Last Wednesday a friend walked into a fast-food restaurant on South Broad Street. He placed his order with the young woman working the register and soon it was delivered on the counter. “That will be $11.60,” said the girl and my friend, realizing he had left his credit card in the car, pulled a $20 bill from his pocket instead of swiping the card. “I am sorry,” said the girl, “but we don’t take cash.” When my man demanded to know when dollars and cents went off the menu, the girl admitted, “That’s about me … I do not know how to make change.” (My friend fetched his plastic card, paid for the order electronically, and was on his way.)
Understand, this girl is old enough to work (age 18), had provided a copy of her high school diploma, and passed the required drug test, but on this day, in January of 2020, she was unable to bust a $20 because she could not count.
This week it was learned two-thirds of our eighth graders across the state of Tennessee cannot read at grade level; opening the theory that if you can’t read, you cannot learn. And once again it was bought up that Tennessee ranks 45th
in the United States in education funding. The only state in the Southeast region that is worse at per-pupil funding is Mississippi.
Currently the Hamilton County Board of Education is streamlining its school system with a redistricting, zone-changing, plan that admittedly is overdue. HCDE’s schools are falling down – begging for over $1 billion in physical improvements – but it is a foregone fact that much of what has been proposed is lacking in common sense. School officials are keenly aware of the public’s ire and are now retreating, saying some “alternate plans” may be spawned by a series of embarrassingly attended community meetings.
To top it off is a monster game-changer: Governor Bill Lee is pressing for a voucher program by this fall, this where public school parents can claim vouchers that will enable children to attend private schools. Money that would go to the public school districts for each child will now be siphoned off to pay the private schools. Governor Lee wants the program in effect as soon as possible and, while Hamilton County and Knox County are stalling for more time, a story on the Chalkbeat.com website reveals there are 30 private schools in Memphis, another 26 in Nashville, and one already from Knoxville who have submitted interest in partnering through the voucher process.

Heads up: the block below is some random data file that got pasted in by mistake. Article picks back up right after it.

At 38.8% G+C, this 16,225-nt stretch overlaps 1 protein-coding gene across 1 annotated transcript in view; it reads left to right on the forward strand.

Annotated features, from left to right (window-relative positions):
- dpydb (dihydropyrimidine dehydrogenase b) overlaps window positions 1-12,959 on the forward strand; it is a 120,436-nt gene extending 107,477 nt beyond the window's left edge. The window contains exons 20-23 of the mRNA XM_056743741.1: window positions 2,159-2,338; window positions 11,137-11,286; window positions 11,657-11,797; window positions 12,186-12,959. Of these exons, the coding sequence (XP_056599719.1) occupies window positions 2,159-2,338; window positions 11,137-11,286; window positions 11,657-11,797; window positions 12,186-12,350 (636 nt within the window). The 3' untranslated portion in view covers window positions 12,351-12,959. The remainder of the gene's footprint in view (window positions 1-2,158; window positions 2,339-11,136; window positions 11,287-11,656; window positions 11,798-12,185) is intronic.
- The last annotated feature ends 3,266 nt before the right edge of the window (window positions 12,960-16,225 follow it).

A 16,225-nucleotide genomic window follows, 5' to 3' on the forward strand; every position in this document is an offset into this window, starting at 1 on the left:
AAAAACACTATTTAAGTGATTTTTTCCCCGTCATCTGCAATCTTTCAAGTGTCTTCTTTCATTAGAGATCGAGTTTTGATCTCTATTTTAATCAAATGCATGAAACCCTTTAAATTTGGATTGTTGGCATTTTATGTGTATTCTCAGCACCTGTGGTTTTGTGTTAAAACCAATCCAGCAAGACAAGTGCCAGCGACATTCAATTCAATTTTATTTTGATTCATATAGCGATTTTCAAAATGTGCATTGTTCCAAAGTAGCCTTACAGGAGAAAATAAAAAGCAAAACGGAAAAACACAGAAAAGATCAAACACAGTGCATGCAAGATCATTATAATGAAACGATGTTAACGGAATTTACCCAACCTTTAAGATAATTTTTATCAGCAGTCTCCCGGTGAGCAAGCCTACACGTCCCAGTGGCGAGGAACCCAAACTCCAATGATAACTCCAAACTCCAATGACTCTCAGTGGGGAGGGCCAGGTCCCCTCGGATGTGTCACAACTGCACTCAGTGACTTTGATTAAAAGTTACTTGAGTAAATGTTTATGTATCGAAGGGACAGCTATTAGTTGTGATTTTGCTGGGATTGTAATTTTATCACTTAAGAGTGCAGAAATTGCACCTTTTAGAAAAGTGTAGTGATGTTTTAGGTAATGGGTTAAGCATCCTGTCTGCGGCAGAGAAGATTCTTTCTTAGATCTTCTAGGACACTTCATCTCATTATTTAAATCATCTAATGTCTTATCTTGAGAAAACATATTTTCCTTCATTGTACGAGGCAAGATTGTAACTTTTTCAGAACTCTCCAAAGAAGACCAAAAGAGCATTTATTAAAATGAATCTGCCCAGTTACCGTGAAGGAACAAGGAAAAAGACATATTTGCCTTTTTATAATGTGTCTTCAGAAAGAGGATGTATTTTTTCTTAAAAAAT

Needless to say, there are a good number of Hamilton County parents standing by. Some are ready to sue if Hamilton County is excluded. Not only are some disillusioned parents working second jobs to afford “quality education” for their children, the voucher would be a Godsend to offset each family’s cost in their understandable quest to escape the poorly performing public system. While it is too early to predict how many parents would venture into a private school setting, the potential loss of students and the money the HCDE might lose could have a big effect on the rezoning efforts now underway.
That brings us to a college you do not know about but the intent of which you most certainly should. The Williamson College of the Trades is located in Media, Pa., (due west from Philly) and it focuses on “back-row” students who are quite innocently cursed by generational poverty. An all-boys institution where almost every student is sponsored by foundations, endowments and donations, Williamson cuts through the chaff and gives degrees in six trades: masonry, machinery, carpentry, painting, power plant operation, and horticulture.
It is in a highly discipled setting where a coat-and-tie inspection is held every morning before chapel. Older students mentor – and lead – the younger ones. Classroom work includes accounting, reading blueprints, and writing on a business model – none of this akin the namby-pamby boredom forced on Hamilton County students that to a senior in high school they despise. Every student must take a speech class. No beards, mustaches or Afro hair – the experience being future employers prefer well-groomed and readily presentable gentlemen. There are hands on physical classes every day where every student takes shop-based courses similar to his major because – why? -- trades often overlap, i.e., don’t stand there waiting on somebody, grab it by the horns, apply a wrench, and get the job done.